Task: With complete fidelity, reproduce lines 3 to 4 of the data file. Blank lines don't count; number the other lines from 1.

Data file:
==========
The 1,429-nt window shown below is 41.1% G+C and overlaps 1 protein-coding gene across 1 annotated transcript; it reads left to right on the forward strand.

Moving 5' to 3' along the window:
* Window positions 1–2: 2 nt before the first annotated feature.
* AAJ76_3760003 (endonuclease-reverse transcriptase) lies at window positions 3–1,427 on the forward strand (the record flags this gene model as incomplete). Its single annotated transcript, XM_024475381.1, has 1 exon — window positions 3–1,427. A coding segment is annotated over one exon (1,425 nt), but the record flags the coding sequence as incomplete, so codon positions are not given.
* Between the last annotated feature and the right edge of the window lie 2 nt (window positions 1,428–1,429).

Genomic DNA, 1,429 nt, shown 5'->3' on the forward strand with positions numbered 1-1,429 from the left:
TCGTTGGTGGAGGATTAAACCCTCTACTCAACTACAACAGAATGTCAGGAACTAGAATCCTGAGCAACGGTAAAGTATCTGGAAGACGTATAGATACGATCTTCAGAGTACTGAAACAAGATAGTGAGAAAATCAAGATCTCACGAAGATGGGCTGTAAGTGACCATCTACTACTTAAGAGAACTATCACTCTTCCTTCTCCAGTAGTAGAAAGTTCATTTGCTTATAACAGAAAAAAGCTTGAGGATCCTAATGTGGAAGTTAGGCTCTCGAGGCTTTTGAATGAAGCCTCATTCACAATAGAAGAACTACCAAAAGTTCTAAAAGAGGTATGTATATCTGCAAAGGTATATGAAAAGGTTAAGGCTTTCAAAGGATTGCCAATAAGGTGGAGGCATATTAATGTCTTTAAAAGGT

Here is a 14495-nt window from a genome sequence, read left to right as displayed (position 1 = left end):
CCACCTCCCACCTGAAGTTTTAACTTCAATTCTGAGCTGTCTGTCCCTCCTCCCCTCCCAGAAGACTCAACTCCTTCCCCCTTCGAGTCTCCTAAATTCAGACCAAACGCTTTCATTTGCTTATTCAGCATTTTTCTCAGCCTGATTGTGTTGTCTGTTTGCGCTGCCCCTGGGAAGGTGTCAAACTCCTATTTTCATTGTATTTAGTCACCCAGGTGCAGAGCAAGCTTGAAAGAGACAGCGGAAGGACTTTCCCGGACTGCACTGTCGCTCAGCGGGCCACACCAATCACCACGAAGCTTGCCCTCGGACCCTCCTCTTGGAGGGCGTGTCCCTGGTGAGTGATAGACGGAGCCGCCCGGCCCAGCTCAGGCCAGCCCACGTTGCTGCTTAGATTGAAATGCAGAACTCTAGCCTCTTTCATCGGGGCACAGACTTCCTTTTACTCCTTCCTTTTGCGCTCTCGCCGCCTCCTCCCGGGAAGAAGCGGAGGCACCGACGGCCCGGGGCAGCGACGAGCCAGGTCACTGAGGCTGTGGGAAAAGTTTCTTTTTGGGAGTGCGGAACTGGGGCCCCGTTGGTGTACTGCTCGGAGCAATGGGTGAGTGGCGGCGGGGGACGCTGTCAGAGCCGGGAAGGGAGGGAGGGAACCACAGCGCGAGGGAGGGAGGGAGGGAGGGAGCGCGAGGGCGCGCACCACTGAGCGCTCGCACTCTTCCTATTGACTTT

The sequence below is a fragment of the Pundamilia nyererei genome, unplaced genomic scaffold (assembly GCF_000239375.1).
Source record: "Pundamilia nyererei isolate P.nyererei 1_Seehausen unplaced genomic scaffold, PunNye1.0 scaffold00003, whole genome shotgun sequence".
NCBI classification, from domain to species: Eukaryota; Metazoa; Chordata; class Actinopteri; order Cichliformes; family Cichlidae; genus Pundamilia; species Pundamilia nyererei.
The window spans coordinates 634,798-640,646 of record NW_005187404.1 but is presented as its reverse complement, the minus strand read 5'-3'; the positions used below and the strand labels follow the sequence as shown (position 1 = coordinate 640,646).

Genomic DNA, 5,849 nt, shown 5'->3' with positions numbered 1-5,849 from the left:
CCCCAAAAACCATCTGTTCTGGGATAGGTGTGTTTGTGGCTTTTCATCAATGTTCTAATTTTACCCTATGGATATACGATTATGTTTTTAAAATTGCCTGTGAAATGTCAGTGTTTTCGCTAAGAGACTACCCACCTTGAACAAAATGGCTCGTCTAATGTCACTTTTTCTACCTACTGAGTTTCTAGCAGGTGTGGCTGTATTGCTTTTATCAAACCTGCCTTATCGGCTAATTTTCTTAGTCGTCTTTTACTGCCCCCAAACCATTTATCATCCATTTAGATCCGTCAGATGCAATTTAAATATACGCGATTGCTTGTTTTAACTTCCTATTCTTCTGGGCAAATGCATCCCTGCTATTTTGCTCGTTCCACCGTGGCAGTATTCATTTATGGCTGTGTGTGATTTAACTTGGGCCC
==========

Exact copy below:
* Window positions 1–2: 2 nt before the first annotated feature.
* AAJ76_3760003 (endonuclease-reverse transcriptase) lies at window positions 3–1,427 on the forward strand (the record flags this gene model as incomplete). Its single annotated transcript, XM_024475381.1, has 1 exon — window positions 3–1,427. A coding segment is annotated over one exon (1,425 nt), but the record flags the coding sequence as incomplete, so codon positions are not given.